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Mortgage rates fall, but that doesn't inspire home buying

Mortgage rates have been trending lower for several weeks, prompting an 11.6 percent jump in mortgage applications last week. But the surge was driven by refinances instead of new buys, suggesting that mortgage rates aren't the key to home ownership. 

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A home for sale in Quincy, Mass. A droop in mortgage rates hasn't spurred a frenzy of home buying activity.

Michael Dwyer/AP/File

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More proof that low mortgage rates are not the key to home ownership: Rates dropped to their lowest level in nearly 18 months last week, causing an 11.6 percent rise in applications, the Mortgage Bankers Association reported Wednesday. The gains, however, were driven entirely by refinances, just as they have been for several weeks.

Refinance applications jumped a whopping 23 percent week-to-week on a seasonally adjusted basis; volume was at the highest level since November. Mortgage applications to purchase a home saw no boost at all from lower rates, falling 5 percent from the previous week and 9 percent from a year ago.

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"Continuing concerns about weak economic growth in Europe and a few U.S. economic indicators that came in below expectations caused a flight to quality into U.S. Treasurys last week, leading to sharp drops in interest rates," said Mike Fratantoni, the MBA's chief economist. "Mortgage rates have fallen close to 30 basis points over the last four weeks."

The average contract interest rate for 30-year fixed-rate mortgages with conforming loan balances ($417,000 or less) decreased to 4.1 percent, the lowest level since May 2013, from 4.2 percent, according to the MBA. Some lenders are now offering rates below the psychologically significant 4 percent line, but only to their highest credit-worthy customers. The average loan balance for refinance applications increased to $306,400, the highest level in the MBA survey's history, suggesting that wealthier homeowners are benefiting most from the drop in rates.

Sales of existing homes did increase in September by just over 2 percent from August, according to the National Association of Realtors; however, they are weaker than a year ago, when investors were competing for distressed homes and pushing prices ever higher. The NAR's chief economist, Lawrence Yun, said sentiment among real estate agents was at its lowest level of the year, suggesting that sales may be weaker going forward.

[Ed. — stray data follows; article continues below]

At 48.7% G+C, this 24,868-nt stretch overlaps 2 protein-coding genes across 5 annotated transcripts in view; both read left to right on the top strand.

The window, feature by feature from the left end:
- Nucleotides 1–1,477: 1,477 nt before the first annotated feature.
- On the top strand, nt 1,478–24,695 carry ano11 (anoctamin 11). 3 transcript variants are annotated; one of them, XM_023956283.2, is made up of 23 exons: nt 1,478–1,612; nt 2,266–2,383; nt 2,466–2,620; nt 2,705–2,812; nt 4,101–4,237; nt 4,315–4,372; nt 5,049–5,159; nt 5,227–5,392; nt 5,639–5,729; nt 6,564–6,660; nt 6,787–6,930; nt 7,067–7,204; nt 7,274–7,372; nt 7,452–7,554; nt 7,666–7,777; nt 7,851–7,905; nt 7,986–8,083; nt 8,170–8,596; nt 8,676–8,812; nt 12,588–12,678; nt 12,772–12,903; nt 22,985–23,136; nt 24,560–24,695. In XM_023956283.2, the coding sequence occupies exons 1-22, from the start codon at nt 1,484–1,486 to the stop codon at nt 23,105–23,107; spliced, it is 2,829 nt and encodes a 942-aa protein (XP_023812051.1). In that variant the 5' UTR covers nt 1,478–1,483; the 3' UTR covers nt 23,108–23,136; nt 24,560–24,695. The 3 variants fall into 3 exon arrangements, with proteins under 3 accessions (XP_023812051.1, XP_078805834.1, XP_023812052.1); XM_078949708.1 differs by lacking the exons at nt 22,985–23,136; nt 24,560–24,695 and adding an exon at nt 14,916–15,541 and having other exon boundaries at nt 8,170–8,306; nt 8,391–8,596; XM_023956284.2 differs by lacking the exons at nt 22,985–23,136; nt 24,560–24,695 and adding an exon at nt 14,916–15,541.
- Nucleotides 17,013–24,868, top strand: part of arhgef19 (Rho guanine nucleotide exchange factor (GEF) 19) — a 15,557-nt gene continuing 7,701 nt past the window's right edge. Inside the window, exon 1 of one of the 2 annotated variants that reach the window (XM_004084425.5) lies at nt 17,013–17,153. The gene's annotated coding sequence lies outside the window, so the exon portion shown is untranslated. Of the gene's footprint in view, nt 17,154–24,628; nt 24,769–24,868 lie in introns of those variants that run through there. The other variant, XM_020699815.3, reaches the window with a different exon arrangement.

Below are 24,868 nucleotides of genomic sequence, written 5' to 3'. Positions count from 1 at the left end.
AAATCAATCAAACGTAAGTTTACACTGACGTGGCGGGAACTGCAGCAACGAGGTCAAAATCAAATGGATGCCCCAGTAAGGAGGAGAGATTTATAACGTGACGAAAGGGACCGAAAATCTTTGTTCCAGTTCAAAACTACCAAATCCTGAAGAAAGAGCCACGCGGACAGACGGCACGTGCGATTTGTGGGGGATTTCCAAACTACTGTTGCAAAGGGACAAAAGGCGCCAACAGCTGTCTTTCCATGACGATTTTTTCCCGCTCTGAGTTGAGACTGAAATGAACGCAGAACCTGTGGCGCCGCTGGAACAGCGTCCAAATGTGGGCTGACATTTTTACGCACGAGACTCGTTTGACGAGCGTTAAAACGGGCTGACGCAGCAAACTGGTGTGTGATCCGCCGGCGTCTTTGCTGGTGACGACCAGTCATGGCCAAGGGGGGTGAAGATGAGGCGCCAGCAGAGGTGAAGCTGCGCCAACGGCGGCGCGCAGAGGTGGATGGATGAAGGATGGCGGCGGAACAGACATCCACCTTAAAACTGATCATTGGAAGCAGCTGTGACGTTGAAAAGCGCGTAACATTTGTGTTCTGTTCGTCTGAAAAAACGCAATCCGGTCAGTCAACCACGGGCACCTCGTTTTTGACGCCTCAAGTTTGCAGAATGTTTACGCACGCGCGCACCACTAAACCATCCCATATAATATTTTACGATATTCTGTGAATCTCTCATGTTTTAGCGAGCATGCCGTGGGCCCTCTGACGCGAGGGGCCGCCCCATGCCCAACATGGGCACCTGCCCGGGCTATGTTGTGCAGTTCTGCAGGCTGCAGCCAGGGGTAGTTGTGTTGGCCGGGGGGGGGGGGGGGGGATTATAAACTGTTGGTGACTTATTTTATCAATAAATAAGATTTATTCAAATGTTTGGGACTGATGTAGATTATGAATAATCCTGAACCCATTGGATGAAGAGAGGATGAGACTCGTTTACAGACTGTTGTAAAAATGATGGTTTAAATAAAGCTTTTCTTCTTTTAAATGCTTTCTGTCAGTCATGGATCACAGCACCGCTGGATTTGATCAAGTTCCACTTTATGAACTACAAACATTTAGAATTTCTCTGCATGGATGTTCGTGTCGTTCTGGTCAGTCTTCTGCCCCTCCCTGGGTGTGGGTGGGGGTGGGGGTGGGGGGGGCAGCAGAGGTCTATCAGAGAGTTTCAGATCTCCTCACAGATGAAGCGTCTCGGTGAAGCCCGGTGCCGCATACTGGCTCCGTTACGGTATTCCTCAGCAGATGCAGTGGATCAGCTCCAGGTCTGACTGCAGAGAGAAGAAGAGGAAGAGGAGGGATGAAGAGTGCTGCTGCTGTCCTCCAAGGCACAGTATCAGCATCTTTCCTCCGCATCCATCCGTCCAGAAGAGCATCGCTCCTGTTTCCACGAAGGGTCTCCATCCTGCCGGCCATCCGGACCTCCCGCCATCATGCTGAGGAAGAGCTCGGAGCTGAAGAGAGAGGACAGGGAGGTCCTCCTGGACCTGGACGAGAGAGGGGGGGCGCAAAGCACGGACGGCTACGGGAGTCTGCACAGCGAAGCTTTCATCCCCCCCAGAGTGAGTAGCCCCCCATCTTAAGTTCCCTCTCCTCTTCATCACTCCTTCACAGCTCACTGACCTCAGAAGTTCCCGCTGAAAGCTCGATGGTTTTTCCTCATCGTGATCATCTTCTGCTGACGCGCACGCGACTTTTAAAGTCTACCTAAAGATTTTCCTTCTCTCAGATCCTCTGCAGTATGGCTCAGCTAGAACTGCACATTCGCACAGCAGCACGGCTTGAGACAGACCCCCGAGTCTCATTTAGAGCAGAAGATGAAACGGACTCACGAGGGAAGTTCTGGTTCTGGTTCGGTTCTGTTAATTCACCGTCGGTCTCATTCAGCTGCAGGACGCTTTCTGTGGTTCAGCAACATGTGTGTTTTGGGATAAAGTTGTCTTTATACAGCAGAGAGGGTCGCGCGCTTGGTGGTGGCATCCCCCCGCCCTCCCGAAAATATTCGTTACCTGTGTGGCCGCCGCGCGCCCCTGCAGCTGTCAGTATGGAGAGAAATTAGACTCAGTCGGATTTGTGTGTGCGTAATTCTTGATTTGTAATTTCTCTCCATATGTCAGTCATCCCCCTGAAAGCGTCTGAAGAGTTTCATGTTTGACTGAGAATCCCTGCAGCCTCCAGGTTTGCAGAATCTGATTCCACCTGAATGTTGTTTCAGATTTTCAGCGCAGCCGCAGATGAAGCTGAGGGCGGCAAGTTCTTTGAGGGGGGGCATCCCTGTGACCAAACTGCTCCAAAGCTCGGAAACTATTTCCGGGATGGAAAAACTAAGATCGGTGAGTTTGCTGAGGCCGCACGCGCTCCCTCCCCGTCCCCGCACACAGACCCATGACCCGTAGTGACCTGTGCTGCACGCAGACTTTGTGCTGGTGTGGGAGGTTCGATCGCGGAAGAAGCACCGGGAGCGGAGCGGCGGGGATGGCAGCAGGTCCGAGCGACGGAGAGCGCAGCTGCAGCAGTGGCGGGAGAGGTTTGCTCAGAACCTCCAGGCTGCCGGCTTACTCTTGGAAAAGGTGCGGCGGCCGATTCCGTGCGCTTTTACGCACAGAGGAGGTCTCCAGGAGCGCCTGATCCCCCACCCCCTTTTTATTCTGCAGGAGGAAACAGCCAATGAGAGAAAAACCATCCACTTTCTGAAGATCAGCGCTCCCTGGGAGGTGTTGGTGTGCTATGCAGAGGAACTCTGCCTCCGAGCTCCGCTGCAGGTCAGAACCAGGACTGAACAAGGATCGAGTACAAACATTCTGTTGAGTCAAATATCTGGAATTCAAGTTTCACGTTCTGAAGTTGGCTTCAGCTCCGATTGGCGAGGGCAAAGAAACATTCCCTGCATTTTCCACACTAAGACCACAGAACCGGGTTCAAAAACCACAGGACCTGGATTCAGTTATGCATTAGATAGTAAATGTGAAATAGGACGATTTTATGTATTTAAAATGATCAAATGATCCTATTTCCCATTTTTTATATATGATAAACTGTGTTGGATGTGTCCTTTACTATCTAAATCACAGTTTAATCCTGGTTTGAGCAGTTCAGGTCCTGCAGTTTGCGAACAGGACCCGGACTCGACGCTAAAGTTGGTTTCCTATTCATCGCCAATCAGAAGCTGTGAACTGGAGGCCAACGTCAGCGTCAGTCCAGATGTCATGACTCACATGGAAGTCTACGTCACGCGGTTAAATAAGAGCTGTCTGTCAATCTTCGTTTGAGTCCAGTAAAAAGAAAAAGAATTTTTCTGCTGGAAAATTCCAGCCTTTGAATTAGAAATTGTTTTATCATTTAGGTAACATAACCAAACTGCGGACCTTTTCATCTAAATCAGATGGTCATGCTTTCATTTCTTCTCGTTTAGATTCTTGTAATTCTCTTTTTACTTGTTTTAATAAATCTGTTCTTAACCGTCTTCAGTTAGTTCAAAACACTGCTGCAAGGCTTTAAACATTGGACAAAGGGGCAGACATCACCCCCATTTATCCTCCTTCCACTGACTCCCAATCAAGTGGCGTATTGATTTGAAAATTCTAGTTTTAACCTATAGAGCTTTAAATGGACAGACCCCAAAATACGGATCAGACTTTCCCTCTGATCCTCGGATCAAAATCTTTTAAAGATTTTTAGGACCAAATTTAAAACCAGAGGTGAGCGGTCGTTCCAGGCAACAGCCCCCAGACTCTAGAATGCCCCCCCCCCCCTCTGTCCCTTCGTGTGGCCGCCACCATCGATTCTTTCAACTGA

"It's turned into what I think is really a classic buyers' market," said Sherry Spinelli, a real estate agent with Long and Foster in Northern Virginia. "More days on market, prices are coming down, the offers are even lower and there are just a lot of houses out there, so it's a challenge for sellers. I think you have to lower the price in order to sell it."

Mortgage rates, while lower now than they were a year ago, have not been the biggest barrier to entry for home buyers in this recovery. Even the high 4 percent range on the 30-year fixed is historically low. The trouble is not the rate, but credit availability. Banks have required higher credit scores, full documentation and strict debt limits because they do not want to be forced to buy back any loans that might go into default. They have already paid billions to the government on bad loans left over from the housing crash.

This week, Mel Watt, director of the Federal Housing Finance Agency, which regulates Fannie Mae and Freddie Mac, said in a speech that there would soon be better clarification for banks, "rules of the road," on how to safeguard against these so-called 'buybacks,' but the details were general.

"We have started to move mortgage finance back to a responsible state of normalcy—one that encourages responsible lending to creditworthy borrowers while maintaining safety and soundness of the enterprises," Watt said in prepared remarks Monday.

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While there has been plenty of talk by lenders and federal regulators of loosening credit, the talk has yet to filter down to consumers.